Colgate rolls out new identity

Colgate is launching a new identity developed by The Partners, which features a new typeface created by Fontsmith.

The new Colgate identity is rolling out internationally and was created by The Partners’ New York office. The branding features a redrawn logo and a chevron ribbon device.

Jason Smith, founder and creative director at Fontsmith, says: “Colgate has so many different products with different identities and shelf presences. Colgate the brand was never really overarching – we’ve used the typeface and the chevron ribbon device to realign that relationship between products and company, and bring Colgate a bit more to the forefront.”

The branding uses the new typeface Colgate Ready, which will be used internationally and has versions created in languages including Cyrillic, Eastern European, Devanagari and Thai.

“Our purpose was to create global unity,” says Smith. “Making a consistent brand across all those different regions was a challenge. The typeface was key to that – our inspiration was in trying to find something that was both humanist and clinical.”

Smith adds: “The red colour that Colgate uses is so ownable. We had to design a typeface that had the same emotive feeling as that white on red.”

Colgate Ready is designed as a Roman/Latin character and comes in three weights, Light, Regular and Bold, each with its own italic.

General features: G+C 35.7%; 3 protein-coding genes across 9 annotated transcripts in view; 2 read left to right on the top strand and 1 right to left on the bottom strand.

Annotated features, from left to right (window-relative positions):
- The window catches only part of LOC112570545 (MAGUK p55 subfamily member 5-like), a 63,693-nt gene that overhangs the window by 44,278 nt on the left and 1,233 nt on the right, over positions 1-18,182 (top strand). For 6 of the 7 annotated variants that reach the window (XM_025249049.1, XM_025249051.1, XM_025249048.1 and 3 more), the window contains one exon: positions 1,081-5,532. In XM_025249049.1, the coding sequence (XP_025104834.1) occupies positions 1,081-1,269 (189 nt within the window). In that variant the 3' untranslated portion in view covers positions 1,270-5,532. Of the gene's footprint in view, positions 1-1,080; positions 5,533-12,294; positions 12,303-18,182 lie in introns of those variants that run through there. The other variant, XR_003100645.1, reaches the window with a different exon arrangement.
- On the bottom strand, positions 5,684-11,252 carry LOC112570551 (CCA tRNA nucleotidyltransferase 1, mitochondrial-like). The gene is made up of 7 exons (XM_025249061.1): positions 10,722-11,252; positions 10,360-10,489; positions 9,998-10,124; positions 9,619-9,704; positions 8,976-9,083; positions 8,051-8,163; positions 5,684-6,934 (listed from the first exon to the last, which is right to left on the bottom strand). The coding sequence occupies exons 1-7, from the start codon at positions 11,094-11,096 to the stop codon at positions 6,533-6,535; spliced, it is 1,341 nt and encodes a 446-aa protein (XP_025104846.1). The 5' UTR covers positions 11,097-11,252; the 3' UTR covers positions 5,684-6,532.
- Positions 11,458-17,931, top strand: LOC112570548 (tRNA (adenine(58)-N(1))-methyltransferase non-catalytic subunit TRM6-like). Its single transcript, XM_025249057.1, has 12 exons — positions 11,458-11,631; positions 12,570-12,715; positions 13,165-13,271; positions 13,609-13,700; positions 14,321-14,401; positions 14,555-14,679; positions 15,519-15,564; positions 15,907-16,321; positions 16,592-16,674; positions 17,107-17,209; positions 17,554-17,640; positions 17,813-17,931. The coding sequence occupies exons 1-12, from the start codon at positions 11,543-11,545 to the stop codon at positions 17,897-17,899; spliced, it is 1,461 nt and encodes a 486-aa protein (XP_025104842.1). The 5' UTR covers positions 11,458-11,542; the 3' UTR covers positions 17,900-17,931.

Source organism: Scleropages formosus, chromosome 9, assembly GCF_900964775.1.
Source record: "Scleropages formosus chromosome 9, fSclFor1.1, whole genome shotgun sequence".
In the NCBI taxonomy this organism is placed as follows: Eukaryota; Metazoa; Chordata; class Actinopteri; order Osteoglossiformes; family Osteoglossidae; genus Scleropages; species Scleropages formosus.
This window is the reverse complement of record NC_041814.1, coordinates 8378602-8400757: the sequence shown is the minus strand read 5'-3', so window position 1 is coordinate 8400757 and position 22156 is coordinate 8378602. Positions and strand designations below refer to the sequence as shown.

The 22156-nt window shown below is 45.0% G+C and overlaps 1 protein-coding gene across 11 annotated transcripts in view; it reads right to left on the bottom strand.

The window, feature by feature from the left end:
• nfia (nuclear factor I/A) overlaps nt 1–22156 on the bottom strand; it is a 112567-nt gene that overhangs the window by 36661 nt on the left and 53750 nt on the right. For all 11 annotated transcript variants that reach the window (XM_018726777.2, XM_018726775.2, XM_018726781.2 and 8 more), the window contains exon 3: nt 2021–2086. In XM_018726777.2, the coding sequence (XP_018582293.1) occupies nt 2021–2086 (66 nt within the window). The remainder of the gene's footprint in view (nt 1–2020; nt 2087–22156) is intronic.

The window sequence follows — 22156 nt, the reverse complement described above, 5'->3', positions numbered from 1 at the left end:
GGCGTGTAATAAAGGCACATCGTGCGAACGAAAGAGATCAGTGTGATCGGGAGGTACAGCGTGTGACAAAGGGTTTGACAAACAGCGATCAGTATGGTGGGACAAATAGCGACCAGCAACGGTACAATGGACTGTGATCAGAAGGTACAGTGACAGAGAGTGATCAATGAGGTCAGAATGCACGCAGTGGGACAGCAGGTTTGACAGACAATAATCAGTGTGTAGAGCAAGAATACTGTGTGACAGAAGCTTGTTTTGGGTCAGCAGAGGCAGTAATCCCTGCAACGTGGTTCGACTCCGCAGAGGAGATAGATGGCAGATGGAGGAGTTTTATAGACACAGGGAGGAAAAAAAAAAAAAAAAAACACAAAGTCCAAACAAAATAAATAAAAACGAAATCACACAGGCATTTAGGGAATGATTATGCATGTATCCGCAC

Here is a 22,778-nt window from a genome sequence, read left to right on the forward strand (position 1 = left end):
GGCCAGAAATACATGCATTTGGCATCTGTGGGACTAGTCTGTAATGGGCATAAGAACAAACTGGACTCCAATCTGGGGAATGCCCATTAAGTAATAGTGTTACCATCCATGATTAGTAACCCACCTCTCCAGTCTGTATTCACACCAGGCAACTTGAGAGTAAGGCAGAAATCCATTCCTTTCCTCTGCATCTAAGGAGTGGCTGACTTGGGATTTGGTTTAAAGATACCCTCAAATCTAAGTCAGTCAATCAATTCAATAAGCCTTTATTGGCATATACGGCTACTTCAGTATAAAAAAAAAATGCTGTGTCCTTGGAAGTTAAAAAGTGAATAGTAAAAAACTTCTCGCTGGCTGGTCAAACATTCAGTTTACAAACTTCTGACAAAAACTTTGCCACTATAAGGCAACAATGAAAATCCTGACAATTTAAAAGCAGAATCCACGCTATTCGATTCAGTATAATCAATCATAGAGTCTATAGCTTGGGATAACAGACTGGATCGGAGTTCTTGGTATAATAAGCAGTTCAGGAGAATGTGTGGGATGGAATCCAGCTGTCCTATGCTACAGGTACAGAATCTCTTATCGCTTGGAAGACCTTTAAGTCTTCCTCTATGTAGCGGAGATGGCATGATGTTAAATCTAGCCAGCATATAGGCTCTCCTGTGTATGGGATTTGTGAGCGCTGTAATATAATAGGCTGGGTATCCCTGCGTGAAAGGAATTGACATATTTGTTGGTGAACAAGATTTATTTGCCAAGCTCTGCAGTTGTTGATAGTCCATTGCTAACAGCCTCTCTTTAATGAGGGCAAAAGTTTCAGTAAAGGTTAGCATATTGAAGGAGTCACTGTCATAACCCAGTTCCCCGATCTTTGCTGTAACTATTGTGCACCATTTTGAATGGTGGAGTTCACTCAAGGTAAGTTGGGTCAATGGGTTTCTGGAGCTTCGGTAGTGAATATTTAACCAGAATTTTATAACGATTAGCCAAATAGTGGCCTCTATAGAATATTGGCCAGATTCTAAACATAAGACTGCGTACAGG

Smith says that the three weights were chosen to suit Colgate’s different markets. “The thin style was designed to work for cosmetics and beauty,” Smith says. “The heavier weights are more clinical – for regular morning use of dental products, and for dentists and medical use.”

The Colgate branding has started to roll out and will eventually be available on all point-of-sale product packaging, in print and TV advertising and on the brand’s website and mobile communications.  

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  • Helen Grant November 30, -0001 at 12:00 am

    Is this what Constitutes a new identity these days? A new font? And some banner system?

    I’d love to see if the customer does either of these two things.

    1) notices.
    2) thinks it in any way better describes the benefits of this brand over say, Aquafresh. Or indeed any other paste.

    It’s bland. Vanilla. Minty tosh that probably paid well to the designers but is unlikely to help the brand in the slightest.

    Where’s the idea? The plan? The strategy?

    This tweaky pond skating does nothing to help. It simply spends budgets.

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